If it makes you feel any better, 23,000 miles is pretty darn good. I wish my Dunlops would wear that long. Did you consider going to a non-RFT like the Conti DWS's? Much nicer ride, and a significant savings. Lower weight will result in less unsprung mass and less rotational inertia, which will improve the handling when you do run the Tail of the Dragon.

BTW I'd spring for the TPMS rebuild kits. YMMV

caden 04-30-2012 07:27 AM

Quote:

Originally Posted by quackbury (Post 6798976)
Wear on the outside edges isn't caused so much by toe or camber, as by cornering, With the weight of your X5, it takes a lot of force to change direction, all of which is being transmitted through your front tires and thier slip angles. If you lived in Wyoming and drove arrow straight for hundreds of miles at a time, you'd see much less wear. If you ran the Tail of the Dragon every week, did HPDE's or autocrosses, you see accelerated wear.

If it makes you feel any better, 23,000 miles is pretty darn good. I wish my Dunlops would wear that long. Did you consider going to a non-RFT like the Conti DWS's? Much nicer ride, and a significant savings. Lower weight will result in less unsprung mass and less rotational inertia, which will improve the handling when you do run the Tail of the Dragon.

BTW I'd spring for the TPMS rebuild kits. YMMV

conti dws would be a more practical option in this region...but, the idea of treading on non-rfts doesn't secure a sense of perceived assurance while transporting young ducklings.

quackbury 04-30-2012 07:41 AM

Quote:

Originally Posted by caden (Post 6804305)
conti dws would be a more practical option in this region...but, the idea of treading on non-rfts doesn't secure a sense of perceived assurance while transporting young ducklings.

Like Mark Twain's demise, the added security conferred by RFT's has been vastly overrated. According to your X5 Owner's Manual, a deflated RFT can be driven as speeds below 50 mph for no more than 30 miles (4 passengers, plus luggage) to 95 miles (4 passengers, no luggage). And once you drive on a deflated RFT, it is toast - it must be replaced (and the 20" rear Dunlops cost +/- $650 per tire).

If your RFT goes flat on the Beltway, you may be able to get home okay. But if you are on a family vacation to the Outer Banks you are SOL. And what do you think the odds are of finding a 20" RFT on a Sunday in OBX? In that scenario, you'd be far better served by the Conti's.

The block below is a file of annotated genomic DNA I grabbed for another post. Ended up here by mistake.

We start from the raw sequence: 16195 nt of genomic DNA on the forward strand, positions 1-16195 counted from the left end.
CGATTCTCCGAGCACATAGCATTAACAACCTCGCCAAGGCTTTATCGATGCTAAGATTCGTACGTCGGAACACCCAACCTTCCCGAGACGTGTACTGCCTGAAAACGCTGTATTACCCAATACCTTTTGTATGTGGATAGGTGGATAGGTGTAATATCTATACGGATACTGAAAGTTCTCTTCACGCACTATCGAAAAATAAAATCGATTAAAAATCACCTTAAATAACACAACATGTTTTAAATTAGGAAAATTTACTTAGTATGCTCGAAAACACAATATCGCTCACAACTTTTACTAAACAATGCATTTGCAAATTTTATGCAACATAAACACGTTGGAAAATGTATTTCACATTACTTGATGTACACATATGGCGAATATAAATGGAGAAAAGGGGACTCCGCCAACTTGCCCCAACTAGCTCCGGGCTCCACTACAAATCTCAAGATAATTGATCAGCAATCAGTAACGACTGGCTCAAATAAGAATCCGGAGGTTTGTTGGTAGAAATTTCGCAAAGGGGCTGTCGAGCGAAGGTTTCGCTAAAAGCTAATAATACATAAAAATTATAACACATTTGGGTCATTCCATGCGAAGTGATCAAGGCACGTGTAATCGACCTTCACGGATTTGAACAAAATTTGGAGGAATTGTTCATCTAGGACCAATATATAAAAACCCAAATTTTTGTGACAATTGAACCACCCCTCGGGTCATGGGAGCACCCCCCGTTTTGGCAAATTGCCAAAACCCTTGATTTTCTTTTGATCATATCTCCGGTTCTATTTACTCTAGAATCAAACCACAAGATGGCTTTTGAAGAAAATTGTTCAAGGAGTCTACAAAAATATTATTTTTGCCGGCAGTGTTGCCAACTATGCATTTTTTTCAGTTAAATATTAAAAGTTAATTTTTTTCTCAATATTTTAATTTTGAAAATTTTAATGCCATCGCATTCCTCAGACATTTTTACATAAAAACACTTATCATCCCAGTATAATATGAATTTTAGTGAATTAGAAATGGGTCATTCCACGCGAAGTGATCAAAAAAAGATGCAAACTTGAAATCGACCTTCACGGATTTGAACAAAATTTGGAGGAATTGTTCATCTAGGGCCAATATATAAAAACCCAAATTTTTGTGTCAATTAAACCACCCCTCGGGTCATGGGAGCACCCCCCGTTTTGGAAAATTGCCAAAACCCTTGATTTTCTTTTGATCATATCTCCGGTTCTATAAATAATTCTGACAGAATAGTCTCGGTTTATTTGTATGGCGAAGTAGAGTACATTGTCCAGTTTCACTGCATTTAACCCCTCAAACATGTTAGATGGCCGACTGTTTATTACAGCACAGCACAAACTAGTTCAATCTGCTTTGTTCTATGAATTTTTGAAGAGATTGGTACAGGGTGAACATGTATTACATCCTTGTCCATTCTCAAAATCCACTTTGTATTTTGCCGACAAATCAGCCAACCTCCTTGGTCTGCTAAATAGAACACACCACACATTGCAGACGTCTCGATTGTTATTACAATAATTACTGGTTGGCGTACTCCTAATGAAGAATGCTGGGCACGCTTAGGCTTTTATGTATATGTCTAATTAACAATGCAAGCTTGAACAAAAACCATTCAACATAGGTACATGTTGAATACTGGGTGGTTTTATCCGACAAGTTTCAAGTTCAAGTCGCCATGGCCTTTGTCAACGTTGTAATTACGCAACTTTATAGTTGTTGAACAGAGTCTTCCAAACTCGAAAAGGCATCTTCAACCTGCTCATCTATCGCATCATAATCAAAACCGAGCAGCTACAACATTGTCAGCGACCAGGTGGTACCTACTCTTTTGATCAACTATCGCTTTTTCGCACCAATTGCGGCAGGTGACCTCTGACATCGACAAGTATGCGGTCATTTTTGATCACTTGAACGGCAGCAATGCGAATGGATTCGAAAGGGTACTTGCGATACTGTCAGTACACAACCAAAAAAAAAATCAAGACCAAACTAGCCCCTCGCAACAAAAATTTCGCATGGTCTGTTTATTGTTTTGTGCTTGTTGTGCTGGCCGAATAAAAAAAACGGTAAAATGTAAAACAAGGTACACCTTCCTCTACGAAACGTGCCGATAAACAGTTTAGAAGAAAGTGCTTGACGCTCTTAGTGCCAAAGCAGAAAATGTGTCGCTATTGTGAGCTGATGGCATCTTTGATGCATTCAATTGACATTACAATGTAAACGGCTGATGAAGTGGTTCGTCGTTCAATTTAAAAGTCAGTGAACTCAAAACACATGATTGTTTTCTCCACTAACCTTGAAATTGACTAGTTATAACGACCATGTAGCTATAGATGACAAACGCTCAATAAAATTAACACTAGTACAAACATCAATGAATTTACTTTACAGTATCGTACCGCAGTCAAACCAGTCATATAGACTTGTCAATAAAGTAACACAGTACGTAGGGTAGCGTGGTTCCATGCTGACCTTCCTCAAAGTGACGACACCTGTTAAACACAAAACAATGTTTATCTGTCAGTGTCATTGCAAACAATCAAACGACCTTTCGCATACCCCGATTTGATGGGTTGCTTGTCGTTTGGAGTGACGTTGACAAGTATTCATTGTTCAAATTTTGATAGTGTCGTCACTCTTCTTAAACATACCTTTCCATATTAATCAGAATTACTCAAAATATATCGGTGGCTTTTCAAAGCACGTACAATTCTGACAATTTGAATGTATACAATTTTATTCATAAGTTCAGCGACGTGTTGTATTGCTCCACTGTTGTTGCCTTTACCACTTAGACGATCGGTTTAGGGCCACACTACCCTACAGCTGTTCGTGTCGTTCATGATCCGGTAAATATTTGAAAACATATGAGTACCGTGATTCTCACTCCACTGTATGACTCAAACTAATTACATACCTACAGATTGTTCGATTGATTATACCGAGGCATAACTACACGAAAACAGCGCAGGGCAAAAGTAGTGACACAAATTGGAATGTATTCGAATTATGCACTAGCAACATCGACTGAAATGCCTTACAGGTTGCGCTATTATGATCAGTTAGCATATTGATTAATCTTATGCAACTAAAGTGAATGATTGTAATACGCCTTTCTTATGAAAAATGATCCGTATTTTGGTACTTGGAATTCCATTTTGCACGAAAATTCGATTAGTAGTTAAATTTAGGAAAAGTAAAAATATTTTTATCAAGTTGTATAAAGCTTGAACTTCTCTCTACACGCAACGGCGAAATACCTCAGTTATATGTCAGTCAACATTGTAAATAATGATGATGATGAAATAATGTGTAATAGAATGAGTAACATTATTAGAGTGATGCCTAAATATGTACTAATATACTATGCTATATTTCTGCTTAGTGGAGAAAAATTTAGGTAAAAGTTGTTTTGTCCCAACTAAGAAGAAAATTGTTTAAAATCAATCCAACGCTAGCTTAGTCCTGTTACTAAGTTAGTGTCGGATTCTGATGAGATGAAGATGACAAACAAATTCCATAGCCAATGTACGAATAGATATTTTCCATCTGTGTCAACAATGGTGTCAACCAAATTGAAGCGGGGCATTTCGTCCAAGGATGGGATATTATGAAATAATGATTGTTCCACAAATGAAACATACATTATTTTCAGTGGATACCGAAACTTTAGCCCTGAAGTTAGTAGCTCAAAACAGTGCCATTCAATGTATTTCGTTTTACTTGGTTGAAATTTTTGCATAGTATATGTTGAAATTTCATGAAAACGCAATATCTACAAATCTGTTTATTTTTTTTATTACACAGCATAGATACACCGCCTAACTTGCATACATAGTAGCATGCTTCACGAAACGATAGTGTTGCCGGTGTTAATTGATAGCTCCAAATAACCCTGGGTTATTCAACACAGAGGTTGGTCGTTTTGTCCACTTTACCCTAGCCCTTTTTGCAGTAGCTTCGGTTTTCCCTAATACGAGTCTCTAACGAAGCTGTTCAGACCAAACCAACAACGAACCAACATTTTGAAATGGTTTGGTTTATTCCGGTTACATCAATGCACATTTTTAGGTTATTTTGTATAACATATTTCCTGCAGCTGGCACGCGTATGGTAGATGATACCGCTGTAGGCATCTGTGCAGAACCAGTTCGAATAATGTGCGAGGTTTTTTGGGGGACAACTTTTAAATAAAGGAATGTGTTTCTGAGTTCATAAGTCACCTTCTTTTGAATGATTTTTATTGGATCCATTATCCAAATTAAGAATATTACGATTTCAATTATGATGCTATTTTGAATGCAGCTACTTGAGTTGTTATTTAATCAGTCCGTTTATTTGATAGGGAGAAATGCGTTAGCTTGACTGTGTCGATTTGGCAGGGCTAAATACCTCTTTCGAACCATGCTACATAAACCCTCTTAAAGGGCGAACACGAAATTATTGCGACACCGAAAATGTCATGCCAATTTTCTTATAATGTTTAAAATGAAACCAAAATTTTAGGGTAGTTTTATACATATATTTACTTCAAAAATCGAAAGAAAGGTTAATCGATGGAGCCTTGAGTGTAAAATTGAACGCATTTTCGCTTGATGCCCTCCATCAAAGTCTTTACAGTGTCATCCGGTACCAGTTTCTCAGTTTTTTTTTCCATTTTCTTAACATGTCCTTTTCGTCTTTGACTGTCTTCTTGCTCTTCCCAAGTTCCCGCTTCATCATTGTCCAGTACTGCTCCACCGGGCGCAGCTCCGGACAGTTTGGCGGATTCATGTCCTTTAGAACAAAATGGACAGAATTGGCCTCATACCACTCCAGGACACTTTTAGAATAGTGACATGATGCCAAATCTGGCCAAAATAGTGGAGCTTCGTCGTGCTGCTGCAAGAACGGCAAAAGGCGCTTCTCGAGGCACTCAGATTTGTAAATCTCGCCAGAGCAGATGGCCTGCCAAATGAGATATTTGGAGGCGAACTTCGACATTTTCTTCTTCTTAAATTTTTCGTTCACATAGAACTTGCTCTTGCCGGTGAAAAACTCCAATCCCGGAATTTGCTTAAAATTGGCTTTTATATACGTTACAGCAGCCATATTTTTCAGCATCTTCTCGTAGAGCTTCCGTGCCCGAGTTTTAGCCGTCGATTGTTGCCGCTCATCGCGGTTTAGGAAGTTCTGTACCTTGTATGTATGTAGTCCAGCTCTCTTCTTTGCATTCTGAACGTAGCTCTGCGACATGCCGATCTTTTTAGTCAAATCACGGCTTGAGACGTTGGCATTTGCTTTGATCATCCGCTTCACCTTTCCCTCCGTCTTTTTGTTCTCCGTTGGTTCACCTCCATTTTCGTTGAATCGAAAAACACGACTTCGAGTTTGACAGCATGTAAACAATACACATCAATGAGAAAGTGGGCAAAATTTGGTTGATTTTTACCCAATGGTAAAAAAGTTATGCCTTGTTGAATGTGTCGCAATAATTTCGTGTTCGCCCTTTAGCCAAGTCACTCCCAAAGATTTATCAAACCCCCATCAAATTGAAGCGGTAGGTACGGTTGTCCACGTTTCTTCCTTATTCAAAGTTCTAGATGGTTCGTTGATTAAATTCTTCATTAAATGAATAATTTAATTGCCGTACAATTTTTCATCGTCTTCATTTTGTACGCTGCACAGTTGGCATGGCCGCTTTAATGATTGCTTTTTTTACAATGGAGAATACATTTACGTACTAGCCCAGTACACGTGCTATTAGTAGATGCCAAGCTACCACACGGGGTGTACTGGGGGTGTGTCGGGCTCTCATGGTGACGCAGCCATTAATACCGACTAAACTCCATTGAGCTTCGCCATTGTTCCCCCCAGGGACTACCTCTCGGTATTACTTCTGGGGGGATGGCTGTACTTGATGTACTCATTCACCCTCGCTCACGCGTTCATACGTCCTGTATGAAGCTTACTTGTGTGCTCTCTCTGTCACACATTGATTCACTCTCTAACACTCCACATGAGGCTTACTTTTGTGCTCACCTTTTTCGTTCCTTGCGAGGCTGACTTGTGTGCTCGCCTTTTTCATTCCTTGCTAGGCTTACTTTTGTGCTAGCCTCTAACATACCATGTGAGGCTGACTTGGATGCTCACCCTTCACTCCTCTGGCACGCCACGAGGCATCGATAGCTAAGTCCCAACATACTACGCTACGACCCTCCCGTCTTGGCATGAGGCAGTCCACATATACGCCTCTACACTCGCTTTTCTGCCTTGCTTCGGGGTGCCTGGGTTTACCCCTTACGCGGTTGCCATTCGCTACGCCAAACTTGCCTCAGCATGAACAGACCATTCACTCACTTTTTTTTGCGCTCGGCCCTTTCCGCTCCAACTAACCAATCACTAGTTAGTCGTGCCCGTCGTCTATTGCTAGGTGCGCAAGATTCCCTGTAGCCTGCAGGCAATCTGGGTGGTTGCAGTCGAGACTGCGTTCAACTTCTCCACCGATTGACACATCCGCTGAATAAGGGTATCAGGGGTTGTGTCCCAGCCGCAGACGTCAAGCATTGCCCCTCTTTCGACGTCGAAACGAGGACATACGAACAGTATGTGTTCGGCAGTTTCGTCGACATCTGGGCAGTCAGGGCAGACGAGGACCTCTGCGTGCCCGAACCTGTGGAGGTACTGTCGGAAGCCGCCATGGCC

IMHO the ONLY reason a RFT might be better than a non-RFT would be in the event of a catastrophic blow out, where the RFT would give you marginally better maneuverability. (But having driven on a blown-out RFT, I can tell you it is anything but confidence inspiring. Consider that most blow outs happen because of underinflation, and that you have to be a world class knucklehead to ignore the TPMS, and I think the whole RFT deal is a load of hogwash, invented to allow manufactureres to bypass the expense and space considerations of providing a spare.

My 2 cents. YMMV.

caden 04-30-2012 10:45 AM

Quote:

Originally Posted by quackbury (Post 6804326)
Like Mark Twain's demise, the added security conferred by RFT's has been vastly overrated. According to your X5 Owner's Manual, a deflated RFT can be driven as speeds below 50 mph for no more than 30 miles (4 passengers, plus luggage) to 95 miles (4 passengers, no luggage). And once you drive on a deflated RFT, it is toast - it must be replaced (and the 20" rear Dunlops cost +/- $650 per tire).

If your RFT goes flat on the Beltway, you may be able to get home okay. But if you are on a family vacation to the Outer Banks you are SOL. And what do you think the odds are of finding a 20" RFT on a Sunday in OBX? In that scenario, you'd be far better served by the Conti's.

IMHO the ONLY reason a RFT might be better than a non-RFT would be in the event of a catastrophic blow out, where the RFT would give you marginally better maneuverability. (But having driven on a blown-out RFT, I can tell you it is anything but confidence inspiring. Consider that most blow outs happen because of underinflation, and that you have to be a world class knucklehead to ignore the TPMS, and I think the whole RFT deal is a load of hogwash, invented to allow manufactureres to bypass the expense and space considerations of providing a spare.

My 2 cents. YMMV.


true that- well said! getting a flat isn't exactly an "average" experience...I've been served by the coorperation.....

AndyX5d 04-30-2012 05:53 PM